This bill sets forth the right of a mother to breastfeed her child in public.
The general court finds that breastfeeding is the best method of infant nutrition. The American Academy of Pediatrics recommends that children from birth to age one should be breastfed, unless under particular circumstance as is medically inadvisable. WHO and UNICEF have established as one of their goals for the decade the encouragement of breastfeeding.
The general court finds that medical research shows that human milk and breastfeeding of infants provide many health benefits for a child such as lower rates of death including sudden infant death (SIDS) and decreased incidence and/or severity of diarrhea, respiratory illness, bacterial and viral infections including meningitis, ear infections, urinary tract infections, gastrointestinal infections and chronic digestive diseases, childhood leukemia and other cancers, diabetes, allergies, obesity and developmental delays. Breastfeeding also provides significant benefits to the health of the mother, including a reduced risk of breast and ovarian cancers, postpartum bleeding, osteoporosis and hip fractures in the postmenopausal period, an earlier return to pre-pregnant weight, delayed resumption of ovulation with increased child spacing, and the psychological benefit of an enhanced emotional relationship or bonding between mother and child.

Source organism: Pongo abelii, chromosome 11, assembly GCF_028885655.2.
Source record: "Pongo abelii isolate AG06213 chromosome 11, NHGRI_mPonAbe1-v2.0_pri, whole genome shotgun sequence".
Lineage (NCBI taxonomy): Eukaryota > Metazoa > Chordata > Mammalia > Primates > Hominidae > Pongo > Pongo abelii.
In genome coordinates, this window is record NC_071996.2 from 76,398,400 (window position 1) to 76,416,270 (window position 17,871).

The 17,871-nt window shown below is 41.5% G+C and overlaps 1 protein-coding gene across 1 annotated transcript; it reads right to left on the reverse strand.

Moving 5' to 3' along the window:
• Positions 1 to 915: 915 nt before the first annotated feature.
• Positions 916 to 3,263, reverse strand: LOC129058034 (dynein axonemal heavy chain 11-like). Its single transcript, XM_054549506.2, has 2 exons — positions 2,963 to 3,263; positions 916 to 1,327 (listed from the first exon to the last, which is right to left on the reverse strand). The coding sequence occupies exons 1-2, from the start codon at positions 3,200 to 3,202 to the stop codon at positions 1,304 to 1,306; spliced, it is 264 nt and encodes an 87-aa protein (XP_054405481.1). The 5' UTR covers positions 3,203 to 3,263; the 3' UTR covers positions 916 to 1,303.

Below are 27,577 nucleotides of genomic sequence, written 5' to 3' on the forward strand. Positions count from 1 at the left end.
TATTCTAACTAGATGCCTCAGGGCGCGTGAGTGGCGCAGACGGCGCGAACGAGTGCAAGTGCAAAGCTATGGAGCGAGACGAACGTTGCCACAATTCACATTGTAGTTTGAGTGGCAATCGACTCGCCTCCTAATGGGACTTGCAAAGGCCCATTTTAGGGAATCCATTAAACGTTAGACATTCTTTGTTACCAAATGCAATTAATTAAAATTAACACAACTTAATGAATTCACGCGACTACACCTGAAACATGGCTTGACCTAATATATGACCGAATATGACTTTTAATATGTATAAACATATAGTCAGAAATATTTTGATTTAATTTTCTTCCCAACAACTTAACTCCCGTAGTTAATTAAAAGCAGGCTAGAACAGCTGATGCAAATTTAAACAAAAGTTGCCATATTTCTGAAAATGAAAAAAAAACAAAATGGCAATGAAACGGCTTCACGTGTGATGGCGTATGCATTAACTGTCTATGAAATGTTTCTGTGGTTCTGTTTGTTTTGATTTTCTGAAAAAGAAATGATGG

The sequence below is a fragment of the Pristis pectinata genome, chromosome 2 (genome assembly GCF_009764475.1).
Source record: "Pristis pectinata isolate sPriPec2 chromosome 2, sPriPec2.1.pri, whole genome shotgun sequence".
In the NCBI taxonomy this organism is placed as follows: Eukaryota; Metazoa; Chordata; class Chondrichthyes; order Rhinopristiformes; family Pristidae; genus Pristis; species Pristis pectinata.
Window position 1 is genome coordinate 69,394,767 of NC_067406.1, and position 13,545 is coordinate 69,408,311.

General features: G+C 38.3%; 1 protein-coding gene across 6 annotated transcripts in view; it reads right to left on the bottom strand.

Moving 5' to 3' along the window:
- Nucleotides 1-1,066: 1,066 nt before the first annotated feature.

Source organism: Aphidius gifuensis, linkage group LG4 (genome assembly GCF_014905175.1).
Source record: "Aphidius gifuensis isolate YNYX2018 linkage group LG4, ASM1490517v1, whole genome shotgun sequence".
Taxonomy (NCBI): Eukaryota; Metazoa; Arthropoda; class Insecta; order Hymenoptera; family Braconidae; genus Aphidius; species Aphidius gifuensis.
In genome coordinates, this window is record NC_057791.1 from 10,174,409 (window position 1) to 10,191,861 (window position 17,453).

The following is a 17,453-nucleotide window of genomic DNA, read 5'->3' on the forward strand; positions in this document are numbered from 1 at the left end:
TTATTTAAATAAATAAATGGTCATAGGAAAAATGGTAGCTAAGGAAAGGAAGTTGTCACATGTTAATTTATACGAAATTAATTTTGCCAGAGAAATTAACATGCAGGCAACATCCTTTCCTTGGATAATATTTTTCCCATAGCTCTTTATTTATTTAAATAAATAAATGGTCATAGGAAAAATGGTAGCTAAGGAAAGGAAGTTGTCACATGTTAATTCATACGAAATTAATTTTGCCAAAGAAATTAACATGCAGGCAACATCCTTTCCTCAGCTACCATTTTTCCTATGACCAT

The general court further finds that in addition to the health benefits for the mother and child, breastfeeding provides significant social and economic benefits to the state, including reduced health care costs and reduced absenteeism for care attributable to child illness.
Therefore, the general court finds that breastfeeding a baby is an important and basic act of nurture that must be encouraged in the interests of maternal and child health and family values.
Breastfeeding a child does not constitute an act of indecent exposure and to restrict or limit the right of a mother to breastfeed her child is discriminatory.